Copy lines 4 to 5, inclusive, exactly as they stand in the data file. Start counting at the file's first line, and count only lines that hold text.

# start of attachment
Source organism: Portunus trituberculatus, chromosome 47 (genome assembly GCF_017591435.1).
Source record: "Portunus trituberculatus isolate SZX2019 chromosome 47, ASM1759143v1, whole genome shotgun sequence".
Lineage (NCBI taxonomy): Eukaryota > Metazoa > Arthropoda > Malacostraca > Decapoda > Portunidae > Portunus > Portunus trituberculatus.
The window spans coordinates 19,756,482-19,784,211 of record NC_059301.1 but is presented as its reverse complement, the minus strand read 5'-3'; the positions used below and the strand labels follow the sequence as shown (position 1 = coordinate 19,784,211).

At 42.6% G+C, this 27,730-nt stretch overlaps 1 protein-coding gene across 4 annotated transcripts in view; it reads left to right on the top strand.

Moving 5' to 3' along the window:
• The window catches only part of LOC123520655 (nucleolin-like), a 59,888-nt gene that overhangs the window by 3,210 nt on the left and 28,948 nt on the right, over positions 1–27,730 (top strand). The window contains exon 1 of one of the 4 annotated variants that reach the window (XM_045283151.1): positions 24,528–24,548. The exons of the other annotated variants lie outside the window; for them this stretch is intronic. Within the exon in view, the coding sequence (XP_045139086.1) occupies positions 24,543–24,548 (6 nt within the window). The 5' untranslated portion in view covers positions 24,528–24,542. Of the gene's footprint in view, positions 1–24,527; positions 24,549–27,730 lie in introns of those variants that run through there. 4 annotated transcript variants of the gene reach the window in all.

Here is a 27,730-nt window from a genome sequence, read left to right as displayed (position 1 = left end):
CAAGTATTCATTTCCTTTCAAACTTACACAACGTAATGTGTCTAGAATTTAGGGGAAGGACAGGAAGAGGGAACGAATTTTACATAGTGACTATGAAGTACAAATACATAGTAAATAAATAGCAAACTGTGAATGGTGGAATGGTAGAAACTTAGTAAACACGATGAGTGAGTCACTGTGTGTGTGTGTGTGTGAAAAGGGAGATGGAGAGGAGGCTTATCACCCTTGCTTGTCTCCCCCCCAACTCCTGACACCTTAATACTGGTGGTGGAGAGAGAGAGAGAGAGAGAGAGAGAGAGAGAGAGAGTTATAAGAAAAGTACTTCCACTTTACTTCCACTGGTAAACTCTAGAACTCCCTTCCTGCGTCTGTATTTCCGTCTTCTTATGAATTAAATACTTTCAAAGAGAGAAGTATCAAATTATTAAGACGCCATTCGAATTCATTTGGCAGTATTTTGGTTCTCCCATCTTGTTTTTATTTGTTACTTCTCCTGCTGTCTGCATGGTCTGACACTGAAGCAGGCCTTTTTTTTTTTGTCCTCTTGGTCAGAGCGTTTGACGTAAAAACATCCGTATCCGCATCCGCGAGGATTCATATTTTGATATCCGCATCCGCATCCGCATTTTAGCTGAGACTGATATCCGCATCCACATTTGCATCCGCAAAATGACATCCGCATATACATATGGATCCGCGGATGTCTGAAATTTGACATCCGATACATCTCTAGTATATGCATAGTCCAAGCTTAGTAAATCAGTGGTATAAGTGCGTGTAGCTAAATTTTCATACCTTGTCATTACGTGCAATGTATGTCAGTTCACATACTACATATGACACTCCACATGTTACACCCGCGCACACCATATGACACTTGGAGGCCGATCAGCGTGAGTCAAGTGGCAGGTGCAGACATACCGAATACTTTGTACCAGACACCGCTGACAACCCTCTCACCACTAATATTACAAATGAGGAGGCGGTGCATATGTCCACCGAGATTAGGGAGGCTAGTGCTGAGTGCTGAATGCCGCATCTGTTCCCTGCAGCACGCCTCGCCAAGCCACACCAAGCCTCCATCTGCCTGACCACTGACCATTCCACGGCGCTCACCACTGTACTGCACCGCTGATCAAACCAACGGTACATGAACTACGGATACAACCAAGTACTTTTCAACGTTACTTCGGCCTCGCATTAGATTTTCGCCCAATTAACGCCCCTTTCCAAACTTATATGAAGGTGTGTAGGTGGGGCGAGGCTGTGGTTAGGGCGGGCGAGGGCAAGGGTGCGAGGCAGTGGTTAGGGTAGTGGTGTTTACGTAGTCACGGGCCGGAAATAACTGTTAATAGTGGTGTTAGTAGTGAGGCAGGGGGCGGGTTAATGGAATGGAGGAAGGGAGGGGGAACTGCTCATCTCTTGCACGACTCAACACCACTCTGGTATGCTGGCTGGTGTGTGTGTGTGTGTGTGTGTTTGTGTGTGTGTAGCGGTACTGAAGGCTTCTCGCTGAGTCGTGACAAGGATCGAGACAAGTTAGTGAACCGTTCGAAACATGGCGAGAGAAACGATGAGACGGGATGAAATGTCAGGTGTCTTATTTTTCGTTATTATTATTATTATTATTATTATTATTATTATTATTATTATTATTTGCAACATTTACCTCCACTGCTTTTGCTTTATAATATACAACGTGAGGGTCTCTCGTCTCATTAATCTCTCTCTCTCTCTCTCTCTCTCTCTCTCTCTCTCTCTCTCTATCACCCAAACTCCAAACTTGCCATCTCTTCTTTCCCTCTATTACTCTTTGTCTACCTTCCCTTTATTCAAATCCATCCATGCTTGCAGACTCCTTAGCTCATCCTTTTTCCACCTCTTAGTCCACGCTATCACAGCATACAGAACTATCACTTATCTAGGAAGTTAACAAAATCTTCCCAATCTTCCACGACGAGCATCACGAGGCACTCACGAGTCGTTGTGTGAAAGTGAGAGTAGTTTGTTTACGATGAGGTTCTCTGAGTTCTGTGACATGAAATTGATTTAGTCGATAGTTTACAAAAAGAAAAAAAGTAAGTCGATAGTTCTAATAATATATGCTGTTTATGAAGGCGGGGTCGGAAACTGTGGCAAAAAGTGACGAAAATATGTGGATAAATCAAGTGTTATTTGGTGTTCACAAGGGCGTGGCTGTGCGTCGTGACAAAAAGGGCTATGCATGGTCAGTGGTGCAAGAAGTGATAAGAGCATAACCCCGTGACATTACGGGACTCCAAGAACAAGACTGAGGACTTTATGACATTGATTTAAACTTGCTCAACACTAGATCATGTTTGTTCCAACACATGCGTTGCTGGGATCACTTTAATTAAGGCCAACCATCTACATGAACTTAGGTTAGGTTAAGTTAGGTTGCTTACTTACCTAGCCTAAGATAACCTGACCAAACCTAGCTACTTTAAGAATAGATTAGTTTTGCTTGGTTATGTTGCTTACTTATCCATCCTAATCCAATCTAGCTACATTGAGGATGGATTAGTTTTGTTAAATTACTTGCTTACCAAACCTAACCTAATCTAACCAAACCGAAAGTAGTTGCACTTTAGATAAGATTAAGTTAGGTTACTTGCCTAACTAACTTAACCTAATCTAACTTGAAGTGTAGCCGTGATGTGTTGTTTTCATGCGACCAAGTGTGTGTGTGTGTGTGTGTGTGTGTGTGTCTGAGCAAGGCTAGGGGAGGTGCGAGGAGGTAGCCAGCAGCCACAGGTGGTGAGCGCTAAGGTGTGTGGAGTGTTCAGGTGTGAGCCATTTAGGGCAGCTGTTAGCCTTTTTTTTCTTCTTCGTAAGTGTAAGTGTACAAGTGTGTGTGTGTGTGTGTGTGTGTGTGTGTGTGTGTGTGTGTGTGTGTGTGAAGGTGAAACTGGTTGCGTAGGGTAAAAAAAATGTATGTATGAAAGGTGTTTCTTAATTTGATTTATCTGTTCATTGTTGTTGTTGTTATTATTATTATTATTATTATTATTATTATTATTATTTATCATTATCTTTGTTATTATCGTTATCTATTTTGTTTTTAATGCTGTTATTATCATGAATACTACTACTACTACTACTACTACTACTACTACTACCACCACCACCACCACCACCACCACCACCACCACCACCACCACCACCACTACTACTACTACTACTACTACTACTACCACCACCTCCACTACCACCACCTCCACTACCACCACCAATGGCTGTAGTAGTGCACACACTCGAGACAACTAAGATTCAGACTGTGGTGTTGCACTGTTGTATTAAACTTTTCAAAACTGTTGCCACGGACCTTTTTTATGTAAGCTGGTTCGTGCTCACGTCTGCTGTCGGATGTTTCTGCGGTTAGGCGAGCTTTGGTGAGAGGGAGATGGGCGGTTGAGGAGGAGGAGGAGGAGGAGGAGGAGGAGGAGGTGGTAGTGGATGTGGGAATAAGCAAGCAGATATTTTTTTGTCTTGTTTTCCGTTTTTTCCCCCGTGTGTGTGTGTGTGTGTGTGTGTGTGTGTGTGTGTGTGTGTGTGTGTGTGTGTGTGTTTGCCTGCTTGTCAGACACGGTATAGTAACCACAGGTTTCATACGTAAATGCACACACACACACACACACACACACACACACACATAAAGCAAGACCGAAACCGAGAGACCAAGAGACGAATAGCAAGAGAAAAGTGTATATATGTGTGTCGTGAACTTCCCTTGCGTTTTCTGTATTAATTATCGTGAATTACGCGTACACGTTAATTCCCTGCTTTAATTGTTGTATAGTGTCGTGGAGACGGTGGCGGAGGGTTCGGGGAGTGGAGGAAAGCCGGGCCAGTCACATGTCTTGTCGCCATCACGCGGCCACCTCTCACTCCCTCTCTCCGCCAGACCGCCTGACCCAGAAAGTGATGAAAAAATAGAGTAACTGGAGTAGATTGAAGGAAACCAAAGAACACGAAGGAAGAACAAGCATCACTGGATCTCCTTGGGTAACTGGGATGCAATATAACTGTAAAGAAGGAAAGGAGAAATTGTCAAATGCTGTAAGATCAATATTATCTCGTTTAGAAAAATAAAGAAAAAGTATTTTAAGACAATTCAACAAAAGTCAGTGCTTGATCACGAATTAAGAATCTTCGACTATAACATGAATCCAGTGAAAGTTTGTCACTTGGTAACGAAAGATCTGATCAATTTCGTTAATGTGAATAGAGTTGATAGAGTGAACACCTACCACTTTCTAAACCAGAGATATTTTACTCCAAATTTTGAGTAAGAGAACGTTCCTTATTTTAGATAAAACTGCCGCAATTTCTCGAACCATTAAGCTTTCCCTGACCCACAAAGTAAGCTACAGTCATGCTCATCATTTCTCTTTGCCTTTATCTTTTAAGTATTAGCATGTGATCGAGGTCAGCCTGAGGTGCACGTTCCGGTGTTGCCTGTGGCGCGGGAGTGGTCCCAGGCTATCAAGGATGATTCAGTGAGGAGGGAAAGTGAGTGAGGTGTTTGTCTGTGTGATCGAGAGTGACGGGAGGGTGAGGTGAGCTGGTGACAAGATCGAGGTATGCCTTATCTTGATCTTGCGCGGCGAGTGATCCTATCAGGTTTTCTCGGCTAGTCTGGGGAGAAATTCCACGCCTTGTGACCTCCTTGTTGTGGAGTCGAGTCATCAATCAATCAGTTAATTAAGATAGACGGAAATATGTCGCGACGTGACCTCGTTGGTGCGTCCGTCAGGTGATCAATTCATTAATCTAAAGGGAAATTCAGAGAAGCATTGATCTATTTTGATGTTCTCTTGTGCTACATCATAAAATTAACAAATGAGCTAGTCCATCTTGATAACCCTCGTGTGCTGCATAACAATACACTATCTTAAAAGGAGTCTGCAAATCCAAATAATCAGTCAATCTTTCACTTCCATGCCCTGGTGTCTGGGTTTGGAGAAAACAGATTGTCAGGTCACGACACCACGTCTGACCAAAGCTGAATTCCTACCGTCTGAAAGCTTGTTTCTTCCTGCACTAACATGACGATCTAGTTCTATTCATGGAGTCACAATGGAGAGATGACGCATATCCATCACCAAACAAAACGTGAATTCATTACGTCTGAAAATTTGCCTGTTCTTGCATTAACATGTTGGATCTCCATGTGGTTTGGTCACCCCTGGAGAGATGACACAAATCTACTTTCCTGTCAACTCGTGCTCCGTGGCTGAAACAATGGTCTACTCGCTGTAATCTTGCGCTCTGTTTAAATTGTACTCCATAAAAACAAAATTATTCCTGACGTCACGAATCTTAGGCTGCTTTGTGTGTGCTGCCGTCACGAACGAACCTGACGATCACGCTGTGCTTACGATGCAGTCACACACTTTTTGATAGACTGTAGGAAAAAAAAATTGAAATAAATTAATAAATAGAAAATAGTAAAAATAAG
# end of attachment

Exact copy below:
The window spans coordinates 19,756,482-19,784,211 of record NC_059301.1 but is presented as its reverse complement, the minus strand read 5'-3'; the positions used below and the strand labels follow the sequence as shown (position 1 = coordinate 19,784,211).

At 42.6% G+C, this 27,730-nt stretch overlaps 1 protein-coding gene across 4 annotated transcripts in view; it reads left to right on the top strand.